Freedom to Express; Just Don't Destroy The Game

Recent days have been abuzz with debate about the Chiefs' Kicker, Harrison Butker. Did he put his foot in his mouth? Did he overstep in speaking outside his football vocation on cultural topics? Should a football player just stick to football stuff? 

To be logically consistent, let’s include the former quarterback from the San Francisco 49ers: Collin Kaepernick.  As it has been established, both Kaepernick and Butker asserted themselves in ways that greatly offended the opposite ends of America's cultural and political landscape.  However, there is a point worth noting: Kaepernick expressed himself both ‘on and off’ the field, whereas Butker expressed himself ‘off’ the field.  And that is the key: Kaepernick regrettably spoke on the field!  

The doctrine of vocation helps in this matter tremendously.  When football players are on the field, they are contracted to ‘play football’, not philosophize, theologize, or promote activism.  More specifically, the American public does not pay money to go to a football game to hear five theses on socio-economic problems in America or be pushed to join a socio-economic movement.  Alas!  Americans go to football games to escape from these things!  Football is entertainment; it is designed to provide an escape from the grind of life.  It provides an escape for Democrats, Republicans, Liberals, Conservatives, Atheists, and Christians to celebrate a small ball thrown in the air while yelling at opposing players whom we do not know but detest.  As one comedian once said, “Entertainment allows us to let the pressure out; it relieves us for a moment from the burdens and seriousness of life.”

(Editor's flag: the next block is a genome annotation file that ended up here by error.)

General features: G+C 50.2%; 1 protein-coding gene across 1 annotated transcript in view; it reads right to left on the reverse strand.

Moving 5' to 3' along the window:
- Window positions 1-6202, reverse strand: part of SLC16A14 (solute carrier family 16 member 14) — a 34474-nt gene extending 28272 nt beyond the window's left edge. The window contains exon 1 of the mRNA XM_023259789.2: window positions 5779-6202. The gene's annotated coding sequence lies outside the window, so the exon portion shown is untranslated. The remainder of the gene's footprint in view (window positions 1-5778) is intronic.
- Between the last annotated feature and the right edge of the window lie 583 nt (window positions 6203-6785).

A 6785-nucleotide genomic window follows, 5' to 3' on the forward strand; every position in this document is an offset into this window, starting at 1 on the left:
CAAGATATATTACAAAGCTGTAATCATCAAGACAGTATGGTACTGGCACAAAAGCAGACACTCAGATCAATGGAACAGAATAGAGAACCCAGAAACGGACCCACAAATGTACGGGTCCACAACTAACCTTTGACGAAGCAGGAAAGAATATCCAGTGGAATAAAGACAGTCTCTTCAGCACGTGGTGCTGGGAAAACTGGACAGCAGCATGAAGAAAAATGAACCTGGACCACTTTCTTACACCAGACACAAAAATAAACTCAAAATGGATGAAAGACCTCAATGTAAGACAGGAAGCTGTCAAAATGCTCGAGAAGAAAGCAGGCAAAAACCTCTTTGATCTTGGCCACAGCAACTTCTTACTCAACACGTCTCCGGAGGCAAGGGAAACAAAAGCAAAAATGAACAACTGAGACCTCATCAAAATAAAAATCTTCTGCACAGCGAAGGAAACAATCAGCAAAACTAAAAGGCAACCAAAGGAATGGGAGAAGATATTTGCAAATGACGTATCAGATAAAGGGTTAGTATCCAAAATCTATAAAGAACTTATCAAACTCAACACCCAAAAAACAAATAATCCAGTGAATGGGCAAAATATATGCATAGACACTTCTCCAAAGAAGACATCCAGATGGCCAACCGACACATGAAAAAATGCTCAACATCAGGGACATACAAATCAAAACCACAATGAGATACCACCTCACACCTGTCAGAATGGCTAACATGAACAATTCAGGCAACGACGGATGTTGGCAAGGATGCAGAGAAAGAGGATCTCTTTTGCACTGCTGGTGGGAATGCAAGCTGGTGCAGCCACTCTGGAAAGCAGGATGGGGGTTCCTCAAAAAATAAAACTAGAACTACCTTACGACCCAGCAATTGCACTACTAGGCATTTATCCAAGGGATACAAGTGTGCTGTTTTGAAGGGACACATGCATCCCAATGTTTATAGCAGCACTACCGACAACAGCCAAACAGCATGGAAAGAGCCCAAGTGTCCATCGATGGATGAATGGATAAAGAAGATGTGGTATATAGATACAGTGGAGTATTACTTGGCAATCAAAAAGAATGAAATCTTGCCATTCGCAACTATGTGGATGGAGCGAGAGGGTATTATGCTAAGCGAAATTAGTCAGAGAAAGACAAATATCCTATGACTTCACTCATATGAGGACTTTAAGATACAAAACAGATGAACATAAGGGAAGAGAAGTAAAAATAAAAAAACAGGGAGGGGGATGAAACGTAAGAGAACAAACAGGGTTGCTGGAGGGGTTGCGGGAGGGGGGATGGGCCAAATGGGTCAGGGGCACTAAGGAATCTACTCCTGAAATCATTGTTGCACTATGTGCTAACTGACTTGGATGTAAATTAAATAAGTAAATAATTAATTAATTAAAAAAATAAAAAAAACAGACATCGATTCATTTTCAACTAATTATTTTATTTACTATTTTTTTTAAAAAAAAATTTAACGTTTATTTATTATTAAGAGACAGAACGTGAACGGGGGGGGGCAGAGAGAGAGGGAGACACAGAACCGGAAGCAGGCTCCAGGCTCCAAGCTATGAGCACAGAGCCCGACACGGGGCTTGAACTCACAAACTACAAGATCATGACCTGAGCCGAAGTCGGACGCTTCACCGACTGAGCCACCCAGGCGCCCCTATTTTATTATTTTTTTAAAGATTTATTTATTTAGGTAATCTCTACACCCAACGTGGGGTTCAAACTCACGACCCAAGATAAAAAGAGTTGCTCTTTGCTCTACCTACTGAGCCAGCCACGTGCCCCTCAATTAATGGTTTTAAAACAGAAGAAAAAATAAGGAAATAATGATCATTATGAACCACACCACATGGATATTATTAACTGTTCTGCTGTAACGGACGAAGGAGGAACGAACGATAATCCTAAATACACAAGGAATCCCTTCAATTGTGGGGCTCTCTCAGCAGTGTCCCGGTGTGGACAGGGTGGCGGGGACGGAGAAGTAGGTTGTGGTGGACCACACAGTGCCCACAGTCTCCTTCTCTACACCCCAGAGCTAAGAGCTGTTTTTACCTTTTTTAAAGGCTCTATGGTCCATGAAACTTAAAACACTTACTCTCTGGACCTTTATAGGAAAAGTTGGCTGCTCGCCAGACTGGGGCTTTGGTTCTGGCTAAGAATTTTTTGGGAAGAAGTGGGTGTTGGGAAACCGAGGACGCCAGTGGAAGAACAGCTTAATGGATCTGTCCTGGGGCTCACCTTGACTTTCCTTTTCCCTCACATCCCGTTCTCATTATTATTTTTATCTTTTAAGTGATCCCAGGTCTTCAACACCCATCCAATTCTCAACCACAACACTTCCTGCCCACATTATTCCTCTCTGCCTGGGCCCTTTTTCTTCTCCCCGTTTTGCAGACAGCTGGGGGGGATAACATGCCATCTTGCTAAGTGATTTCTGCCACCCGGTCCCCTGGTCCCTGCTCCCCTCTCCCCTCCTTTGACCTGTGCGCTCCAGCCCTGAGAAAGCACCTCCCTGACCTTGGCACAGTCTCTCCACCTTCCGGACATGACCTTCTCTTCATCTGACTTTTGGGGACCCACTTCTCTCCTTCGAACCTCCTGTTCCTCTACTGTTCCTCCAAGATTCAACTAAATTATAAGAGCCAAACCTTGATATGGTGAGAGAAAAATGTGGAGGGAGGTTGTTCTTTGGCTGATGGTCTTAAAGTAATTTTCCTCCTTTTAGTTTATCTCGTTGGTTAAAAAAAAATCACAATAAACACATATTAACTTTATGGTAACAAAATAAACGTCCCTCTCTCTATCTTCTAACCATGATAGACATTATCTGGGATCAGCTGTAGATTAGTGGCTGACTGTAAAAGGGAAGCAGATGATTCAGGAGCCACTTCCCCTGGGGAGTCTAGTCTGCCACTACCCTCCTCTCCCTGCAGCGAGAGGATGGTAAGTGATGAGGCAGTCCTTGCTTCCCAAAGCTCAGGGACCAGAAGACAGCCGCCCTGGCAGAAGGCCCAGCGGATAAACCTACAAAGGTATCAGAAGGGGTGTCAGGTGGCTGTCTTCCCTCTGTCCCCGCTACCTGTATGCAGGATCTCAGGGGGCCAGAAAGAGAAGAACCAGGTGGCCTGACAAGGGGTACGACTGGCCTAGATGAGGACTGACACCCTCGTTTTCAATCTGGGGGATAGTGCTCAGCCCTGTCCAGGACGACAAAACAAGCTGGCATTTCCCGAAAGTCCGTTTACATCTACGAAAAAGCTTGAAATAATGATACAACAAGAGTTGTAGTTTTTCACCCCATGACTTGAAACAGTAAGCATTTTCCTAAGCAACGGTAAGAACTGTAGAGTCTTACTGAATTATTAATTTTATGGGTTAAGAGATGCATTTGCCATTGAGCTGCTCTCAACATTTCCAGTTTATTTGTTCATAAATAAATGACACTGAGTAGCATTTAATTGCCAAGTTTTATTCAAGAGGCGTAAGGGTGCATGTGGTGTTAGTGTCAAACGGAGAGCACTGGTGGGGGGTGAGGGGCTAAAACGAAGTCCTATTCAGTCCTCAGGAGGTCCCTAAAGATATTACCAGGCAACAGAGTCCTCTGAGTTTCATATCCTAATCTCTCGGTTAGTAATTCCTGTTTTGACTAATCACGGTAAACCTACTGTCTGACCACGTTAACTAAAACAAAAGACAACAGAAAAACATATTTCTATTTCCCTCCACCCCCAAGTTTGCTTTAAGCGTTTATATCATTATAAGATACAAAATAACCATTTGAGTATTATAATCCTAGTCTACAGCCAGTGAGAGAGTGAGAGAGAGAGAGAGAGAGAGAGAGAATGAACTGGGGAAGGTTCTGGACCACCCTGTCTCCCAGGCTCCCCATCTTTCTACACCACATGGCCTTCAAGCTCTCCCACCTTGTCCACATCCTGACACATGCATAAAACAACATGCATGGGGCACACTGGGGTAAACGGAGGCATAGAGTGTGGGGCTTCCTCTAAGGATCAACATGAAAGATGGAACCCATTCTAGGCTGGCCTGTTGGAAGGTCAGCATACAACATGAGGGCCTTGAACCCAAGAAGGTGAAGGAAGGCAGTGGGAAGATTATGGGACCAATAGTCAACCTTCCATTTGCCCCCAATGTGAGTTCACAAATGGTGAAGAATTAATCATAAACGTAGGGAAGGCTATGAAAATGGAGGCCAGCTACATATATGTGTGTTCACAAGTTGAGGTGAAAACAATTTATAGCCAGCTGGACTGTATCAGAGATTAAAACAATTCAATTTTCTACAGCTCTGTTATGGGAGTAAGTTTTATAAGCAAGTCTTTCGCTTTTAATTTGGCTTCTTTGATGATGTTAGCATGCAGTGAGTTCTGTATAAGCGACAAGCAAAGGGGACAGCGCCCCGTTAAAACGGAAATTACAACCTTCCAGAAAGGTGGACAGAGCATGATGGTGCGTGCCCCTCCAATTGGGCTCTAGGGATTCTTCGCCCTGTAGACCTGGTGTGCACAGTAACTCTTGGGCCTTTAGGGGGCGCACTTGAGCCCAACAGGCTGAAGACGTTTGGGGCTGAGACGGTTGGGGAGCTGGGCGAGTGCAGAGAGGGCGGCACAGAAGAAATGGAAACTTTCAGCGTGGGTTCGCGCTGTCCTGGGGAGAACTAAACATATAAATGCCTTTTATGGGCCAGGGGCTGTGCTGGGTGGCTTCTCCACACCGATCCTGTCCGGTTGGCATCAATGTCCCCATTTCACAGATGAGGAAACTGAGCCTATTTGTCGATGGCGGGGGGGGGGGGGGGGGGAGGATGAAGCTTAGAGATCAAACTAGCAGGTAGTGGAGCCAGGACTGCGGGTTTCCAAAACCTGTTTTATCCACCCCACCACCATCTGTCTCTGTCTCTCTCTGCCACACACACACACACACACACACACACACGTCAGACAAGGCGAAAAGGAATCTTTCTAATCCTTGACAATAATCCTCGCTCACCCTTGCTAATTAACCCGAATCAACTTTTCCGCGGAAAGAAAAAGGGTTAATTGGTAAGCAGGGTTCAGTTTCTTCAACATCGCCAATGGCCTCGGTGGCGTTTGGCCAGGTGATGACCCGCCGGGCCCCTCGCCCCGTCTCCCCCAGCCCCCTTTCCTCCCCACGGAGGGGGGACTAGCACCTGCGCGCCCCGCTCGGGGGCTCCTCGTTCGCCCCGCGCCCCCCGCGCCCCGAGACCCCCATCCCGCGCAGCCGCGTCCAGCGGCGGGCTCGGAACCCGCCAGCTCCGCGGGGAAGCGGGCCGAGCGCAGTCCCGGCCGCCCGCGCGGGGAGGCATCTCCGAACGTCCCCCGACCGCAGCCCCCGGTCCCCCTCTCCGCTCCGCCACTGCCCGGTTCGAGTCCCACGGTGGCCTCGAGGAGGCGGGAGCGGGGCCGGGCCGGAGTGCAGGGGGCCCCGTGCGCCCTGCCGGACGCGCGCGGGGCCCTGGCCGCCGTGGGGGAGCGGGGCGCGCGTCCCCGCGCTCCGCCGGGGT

Does this exclude athletes from exerting themselves for a particular cause, movement, theology, or ideology, though?  Certainly not.  They have the freedom and opportunity to promote whatever they want with their resources, influence, and endeavors – just not during the game itself.  

And so, while everyone can agree or disagree with Butker or Kaepernick, we should all agree that football players should stick to football playing while on the football field, while granting them tremendous freedom to pursue whatever passions they want off the field, as fellow citizens in this country. This is not to stifle their voices but to ensure that the game we all love is given the undivided attention it deserves.  

Let Butker and Kaepernick express their thoughts; just don’t let them destroy the essence of the game itself.